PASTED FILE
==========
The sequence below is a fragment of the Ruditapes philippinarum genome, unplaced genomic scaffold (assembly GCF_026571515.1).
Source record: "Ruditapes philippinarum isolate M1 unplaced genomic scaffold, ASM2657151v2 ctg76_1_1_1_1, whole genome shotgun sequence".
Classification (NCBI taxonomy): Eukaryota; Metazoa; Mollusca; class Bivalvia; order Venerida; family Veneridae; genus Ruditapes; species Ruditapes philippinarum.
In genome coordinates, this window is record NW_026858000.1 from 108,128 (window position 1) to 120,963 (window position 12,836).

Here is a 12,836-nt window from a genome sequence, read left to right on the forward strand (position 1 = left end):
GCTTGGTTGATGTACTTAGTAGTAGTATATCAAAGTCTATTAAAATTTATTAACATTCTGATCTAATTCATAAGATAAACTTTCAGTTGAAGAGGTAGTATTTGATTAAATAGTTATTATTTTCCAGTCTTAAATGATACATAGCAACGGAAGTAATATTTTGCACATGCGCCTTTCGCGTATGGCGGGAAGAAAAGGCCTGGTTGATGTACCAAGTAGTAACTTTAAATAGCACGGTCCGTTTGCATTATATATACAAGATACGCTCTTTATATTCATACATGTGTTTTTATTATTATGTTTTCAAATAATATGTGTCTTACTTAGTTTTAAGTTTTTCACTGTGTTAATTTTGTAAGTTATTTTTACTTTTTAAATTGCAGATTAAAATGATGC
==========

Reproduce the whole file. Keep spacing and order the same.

The sequence below is a fragment of the Ruditapes philippinarum genome, unplaced genomic scaffold (assembly GCF_026571515.1).
Source record: "Ruditapes philippinarum isolate M1 unplaced genomic scaffold, ASM2657151v2 ctg76_1_1_1_1, whole genome shotgun sequence".
Classification (NCBI taxonomy): Eukaryota; Metazoa; Mollusca; class Bivalvia; order Venerida; family Veneridae; genus Ruditapes; species Ruditapes philippinarum.
In genome coordinates, this window is record NW_026858000.1 from 108,128 (window position 1) to 120,963 (window position 12,836).

Here is a 12,836-nt window from a genome sequence, read left to right on the forward strand (position 1 = left end):
GCTTGGTTGATGTACTTAGTAGTAGTATATCAAAGTCTATTAAAATTTATTAACATTCTGATCTAATTCATAAGATAAACTTTCAGTTGAAGAGGTAGTATTTGATTAAATAGTTATTATTTTCCAGTCTTAAATGATACATAGCAACGGAAGTAATATTTTGCACATGCGCCTTTCGCGTATGGCGGGAAGAAAAGGCCTGGTTGATGTACCAAGTAGTAACTTTAAATAGCACGGTCCGTTTGCATTATATATACAAGATACGCTCTTTATATTCATACATGTGTTTTTATTATTATGTTTTCAAATAATATGTGTCTTACTTAGTTTTAAGTTTTTCACTGTGTTAATTTTGTAAGTTATTTTTACTTTTTAAATTGCAGATTAAAATGATGC